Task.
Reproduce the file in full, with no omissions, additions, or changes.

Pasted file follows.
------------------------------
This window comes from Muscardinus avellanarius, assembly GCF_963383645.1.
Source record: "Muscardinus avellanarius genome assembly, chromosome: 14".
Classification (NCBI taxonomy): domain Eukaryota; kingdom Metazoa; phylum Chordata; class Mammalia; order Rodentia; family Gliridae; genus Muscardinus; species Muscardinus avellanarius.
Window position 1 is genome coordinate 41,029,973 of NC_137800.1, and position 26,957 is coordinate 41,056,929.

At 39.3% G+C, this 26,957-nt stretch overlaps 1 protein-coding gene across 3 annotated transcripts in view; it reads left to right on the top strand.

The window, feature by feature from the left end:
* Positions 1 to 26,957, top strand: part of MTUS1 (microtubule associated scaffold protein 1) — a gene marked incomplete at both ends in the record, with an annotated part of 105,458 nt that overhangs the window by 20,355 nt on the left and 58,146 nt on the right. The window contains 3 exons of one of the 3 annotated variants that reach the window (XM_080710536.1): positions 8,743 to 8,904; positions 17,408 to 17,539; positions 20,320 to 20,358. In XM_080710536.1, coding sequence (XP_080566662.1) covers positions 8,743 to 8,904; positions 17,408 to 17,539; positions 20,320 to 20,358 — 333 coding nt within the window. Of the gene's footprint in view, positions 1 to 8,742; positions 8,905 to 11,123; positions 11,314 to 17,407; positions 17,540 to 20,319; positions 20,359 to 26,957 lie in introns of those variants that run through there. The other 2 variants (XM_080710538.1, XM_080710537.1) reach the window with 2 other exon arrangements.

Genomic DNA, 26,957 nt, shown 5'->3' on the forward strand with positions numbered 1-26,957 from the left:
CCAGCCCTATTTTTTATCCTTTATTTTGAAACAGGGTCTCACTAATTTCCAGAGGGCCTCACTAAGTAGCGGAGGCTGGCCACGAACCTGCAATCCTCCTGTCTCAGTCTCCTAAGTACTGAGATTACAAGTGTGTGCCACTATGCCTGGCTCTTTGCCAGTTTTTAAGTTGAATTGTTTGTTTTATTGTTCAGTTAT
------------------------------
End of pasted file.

This window comes from Muscardinus avellanarius, assembly GCF_963383645.1.
Source record: "Muscardinus avellanarius genome assembly, chromosome: 14".
Classification (NCBI taxonomy): domain Eukaryota; kingdom Metazoa; phylum Chordata; class Mammalia; order Rodentia; family Gliridae; genus Muscardinus; species Muscardinus avellanarius.
Window position 1 is genome coordinate 41,029,973 of NC_137800.1, and position 26,957 is coordinate 41,056,929.

At 39.3% G+C, this 26,957-nt stretch overlaps 1 protein-coding gene across 3 annotated transcripts in view; it reads left to right on the top strand.

The window, feature by feature from the left end:
* Positions 1 to 26,957, top strand: part of MTUS1 (microtubule associated scaffold protein 1) — a gene marked incomplete at both ends in the record, with an annotated part of 105,458 nt that overhangs the window by 20,355 nt on the left and 58,146 nt on the right. The window contains 3 exons of one of the 3 annotated variants that reach the window (XM_080710536.1): positions 8,743 to 8,904; positions 17,408 to 17,539; positions 20,320 to 20,358. In XM_080710536.1, coding sequence (XP_080566662.1) covers positions 8,743 to 8,904; positions 17,408 to 17,539; positions 20,320 to 20,358 — 333 coding nt within the window. Of the gene's footprint in view, positions 1 to 8,742; positions 8,905 to 11,123; positions 11,314 to 17,407; positions 17,540 to 20,319; positions 20,359 to 26,957 lie in introns of those variants that run through there. The other 2 variants (XM_080710538.1, XM_080710537.1) reach the window with 2 other exon arrangements.

Genomic DNA, 26,957 nt, shown 5'->3' on the forward strand with positions numbered 1-26,957 from the left:
CCAGCCCTATTTTTTATCCTTTATTTTGAAACAGGGTCTCACTAATTTCCAGAGGGCCTCACTAAGTAGCGGAGGCTGGCCACGAACCTGCAATCCTCCTGTCTCAGTCTCCTAAGTACTGAGATTACAAGTGTGTGCCACTATGCCTGGCTCTTTGCCAGTTTTTAAGTTGAATTGTTTGTTTTATTGTTCAGTTAT